Southern Water Services Limited supports Rochester Cathedral
Rochester Cathedral derives its special character from the quality of its medieval architecture (from c1080) and an exceptional collection of surviving medieval and later wall paintings, tomb monuments, ledger stones and floor surfaces.
We have a small chapel called the St John Chapel, or Oratory, which is set aside for quite prayer and reflection. It is used to remember those victims of human violence, throughout the ages and throughout the world. There is a replica of the Coventry Cross, which was famously made from the medieval nails of Coventry Cathedral when it was destroyed by bombing in WW11. The crucifix displayed in this chapel was found lying on the battlefield at Salamanca after Wellingtons troops defeated the French in 1822.
The tiles that make up the threshold pavement in this chapel are probably some of the oldest in England, and have survived since they were laid during the 13th century. In 2006 they were subject to a restoration project funded by the Friends of Rochester Cathedral, but since then they have degraded once more. We had a proposal for a conservation flooring system called “Eyemats” which is a rubber backed floor mat which has been photographically imaged to capture the patina of stone so that an exact replica of the floor is produced. By the use of the “Eyemats”, visitors can see the medieval floor and can walk over it to gain access to the chapel, but the surface is protected for the future.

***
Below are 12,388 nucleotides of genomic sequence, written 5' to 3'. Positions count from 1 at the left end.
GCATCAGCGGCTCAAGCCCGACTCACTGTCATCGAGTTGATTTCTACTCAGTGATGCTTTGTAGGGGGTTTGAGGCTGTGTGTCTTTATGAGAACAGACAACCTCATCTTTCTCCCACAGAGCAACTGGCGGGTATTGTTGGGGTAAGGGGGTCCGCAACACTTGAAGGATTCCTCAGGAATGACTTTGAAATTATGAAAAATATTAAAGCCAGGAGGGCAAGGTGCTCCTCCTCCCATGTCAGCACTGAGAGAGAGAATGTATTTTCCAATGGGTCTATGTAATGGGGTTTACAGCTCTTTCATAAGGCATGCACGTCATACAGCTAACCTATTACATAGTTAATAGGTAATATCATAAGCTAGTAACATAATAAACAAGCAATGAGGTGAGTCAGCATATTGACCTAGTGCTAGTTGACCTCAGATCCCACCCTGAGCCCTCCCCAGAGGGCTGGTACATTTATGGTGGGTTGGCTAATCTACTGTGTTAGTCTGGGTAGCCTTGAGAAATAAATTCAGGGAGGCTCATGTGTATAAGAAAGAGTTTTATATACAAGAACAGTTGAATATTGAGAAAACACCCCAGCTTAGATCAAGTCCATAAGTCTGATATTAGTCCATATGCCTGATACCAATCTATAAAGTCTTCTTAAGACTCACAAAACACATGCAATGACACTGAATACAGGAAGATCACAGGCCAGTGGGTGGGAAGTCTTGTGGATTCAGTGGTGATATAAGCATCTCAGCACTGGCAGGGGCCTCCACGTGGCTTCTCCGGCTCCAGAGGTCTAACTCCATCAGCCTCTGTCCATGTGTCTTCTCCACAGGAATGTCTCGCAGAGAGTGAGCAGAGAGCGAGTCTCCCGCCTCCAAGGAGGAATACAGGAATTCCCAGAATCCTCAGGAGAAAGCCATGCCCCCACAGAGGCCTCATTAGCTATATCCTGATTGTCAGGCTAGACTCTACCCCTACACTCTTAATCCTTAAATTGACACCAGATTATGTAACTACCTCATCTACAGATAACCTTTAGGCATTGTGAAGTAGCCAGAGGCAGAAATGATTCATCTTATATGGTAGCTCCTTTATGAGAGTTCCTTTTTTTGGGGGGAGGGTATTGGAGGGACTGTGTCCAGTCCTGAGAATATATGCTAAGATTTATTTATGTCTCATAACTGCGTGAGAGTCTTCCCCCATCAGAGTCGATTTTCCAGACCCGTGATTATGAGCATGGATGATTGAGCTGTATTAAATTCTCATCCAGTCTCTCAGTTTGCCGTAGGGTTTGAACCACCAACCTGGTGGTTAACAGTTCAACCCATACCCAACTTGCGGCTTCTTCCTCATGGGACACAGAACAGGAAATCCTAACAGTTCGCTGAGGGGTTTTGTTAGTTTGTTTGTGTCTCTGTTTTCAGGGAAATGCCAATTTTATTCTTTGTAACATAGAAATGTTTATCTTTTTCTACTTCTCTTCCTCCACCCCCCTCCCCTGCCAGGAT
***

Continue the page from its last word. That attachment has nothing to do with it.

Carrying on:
Southern Water Services Limited have very kindly agreed to fund this project. Beverley Thompson, Senior PR Manager of Southern Water is very pleased to be working with the Cathedral and we look forward to working with her going forward. Thank you so much Southern Water!
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